This piece was written by Dejah
Like many here in the PacNW, I first saw a crankie at the Seattle Folk Festival when Anna & Elizabeth presented their beautiful work.
Shortly after their concert, a friend of mine from Québec mentioned that she had seen such things in the rural regions of her native country. She didn’t know what they were called in French, but she was sure that all the mechanisms were
the same. That was all I needed to hear to get me working on my first French-Canadian crankie.
I had a gig coming up in Canada
in just a few short weeks, so I decided to make the crankie a large part of my bilingual show for children. I had recently found an old song called “Où vas-tu mon p’tit garçon?” or “Where Are You Going, My Little
Boy?” which featured a dialogue between an older speaker and a 7-year-old boy. The song was picturesque enough that it was a perfect candidate for my first crankie. I chose papercutting as a medium for a few reasons, most of which are disappointingly
practical, namely: 1.) I can’t sew by hand; 2.) I needed it to be inexpensive; and 3.) I had exactly 14 days to complete two of these suckers before my concert.
My father-in-law, the thrifty and capable man he is, made a box frame out of an old bookcase. He used dowels and fashioned cranks from scrap wood; we made the dimensions perfect for an easel roll, which I could
buy at the local craft store. I found large sheets of black construction paper and tracing paper, an Xacto knife and extra blades, spray glue and a box of pencils. By laying the tracing paper over the construction paper I was able to draw and cut
without reversing the image (as I would have had to do had I drawn directly on to the black paper). I first story-boarded the song and tried timing it with the singing, finding that approximately two panels scrolling across the “screen” equaled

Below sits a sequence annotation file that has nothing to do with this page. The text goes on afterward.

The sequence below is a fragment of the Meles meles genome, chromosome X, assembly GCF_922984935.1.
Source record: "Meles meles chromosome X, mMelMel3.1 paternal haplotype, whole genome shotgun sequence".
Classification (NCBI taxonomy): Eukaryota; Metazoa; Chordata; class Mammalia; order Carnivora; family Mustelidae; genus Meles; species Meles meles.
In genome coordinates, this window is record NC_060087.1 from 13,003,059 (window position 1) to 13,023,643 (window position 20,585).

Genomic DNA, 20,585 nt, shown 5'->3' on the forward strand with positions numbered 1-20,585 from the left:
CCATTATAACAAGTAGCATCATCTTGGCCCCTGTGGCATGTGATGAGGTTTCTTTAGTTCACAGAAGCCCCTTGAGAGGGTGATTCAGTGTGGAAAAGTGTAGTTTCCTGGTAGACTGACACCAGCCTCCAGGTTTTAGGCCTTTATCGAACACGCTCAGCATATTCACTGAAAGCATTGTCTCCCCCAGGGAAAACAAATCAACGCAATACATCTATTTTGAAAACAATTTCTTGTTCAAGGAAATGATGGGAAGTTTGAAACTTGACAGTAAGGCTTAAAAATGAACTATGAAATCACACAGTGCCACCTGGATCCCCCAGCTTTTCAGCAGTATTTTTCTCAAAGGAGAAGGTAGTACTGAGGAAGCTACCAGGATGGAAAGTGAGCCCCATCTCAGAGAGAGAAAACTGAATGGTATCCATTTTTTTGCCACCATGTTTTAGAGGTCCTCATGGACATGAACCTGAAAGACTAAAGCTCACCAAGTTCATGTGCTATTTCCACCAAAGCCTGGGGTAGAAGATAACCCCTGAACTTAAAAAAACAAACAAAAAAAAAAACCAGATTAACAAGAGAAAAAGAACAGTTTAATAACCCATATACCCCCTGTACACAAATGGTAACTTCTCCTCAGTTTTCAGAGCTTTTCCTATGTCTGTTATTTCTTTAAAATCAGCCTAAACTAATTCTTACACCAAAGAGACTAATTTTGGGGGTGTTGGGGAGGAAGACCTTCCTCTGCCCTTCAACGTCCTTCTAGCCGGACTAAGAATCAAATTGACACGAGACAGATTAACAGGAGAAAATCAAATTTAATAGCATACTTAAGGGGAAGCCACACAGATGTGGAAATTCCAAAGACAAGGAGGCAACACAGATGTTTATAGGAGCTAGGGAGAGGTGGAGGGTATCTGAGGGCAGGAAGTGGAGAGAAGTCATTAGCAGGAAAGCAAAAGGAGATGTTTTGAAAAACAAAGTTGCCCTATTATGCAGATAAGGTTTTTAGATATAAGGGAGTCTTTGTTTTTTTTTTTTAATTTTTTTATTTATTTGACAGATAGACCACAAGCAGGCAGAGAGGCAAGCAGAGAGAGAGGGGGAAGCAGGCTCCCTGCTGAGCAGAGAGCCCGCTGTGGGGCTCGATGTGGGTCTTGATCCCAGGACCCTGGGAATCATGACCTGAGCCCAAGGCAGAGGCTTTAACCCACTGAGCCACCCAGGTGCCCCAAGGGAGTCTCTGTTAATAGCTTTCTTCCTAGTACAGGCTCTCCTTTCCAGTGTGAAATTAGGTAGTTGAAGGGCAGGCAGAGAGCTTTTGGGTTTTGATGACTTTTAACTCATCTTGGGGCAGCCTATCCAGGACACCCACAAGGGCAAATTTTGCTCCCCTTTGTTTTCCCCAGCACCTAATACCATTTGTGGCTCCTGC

one half of one verse...usually. Matching the timing of a song to a scroll has continued to be a challenge.
I worked early
into the mornings for a week straight, starting after my children had gone to bed and working until I was too tired to hold the knife anymore. As soon as one panel was done, I would start the white-knuckle process of spraying the cutting and getting
several hands to help me carefully lay the sticky, fragile paper onto its background. Once it was laid down, I gently painted the entire surface with ModgePodge, a type of lacquer adhesive. It’s not a great method, honestly. I already
have panels that are starting to come apart.
I, along with many artists, have come to realize that deadlines make my creativity work
its hardest. By the time the two weeks were up, I had made two crankies for two different French-Canadian songs, and one crankie with puppets for an Appalachian ballad. Since I was performing for a bilingual audience, this approach was met with
plenty of success. Even for my only-francophone or only-anglophone audiences, the visual reality of a song coming to life is mesmerizing enough to capitulate the audience past any language boundaries. Despite my friend’s original statement, I have
not yet found a crankie tradition in Québec, and my research has led me to dead ends. I decided, then, to rename the crankie a “tournille” for my francophone audiences until someone tells me otherwise.
one of Dejah's crankies below. Another crankie is linked on the "Link 2 More Crankies" link on the left hand menu.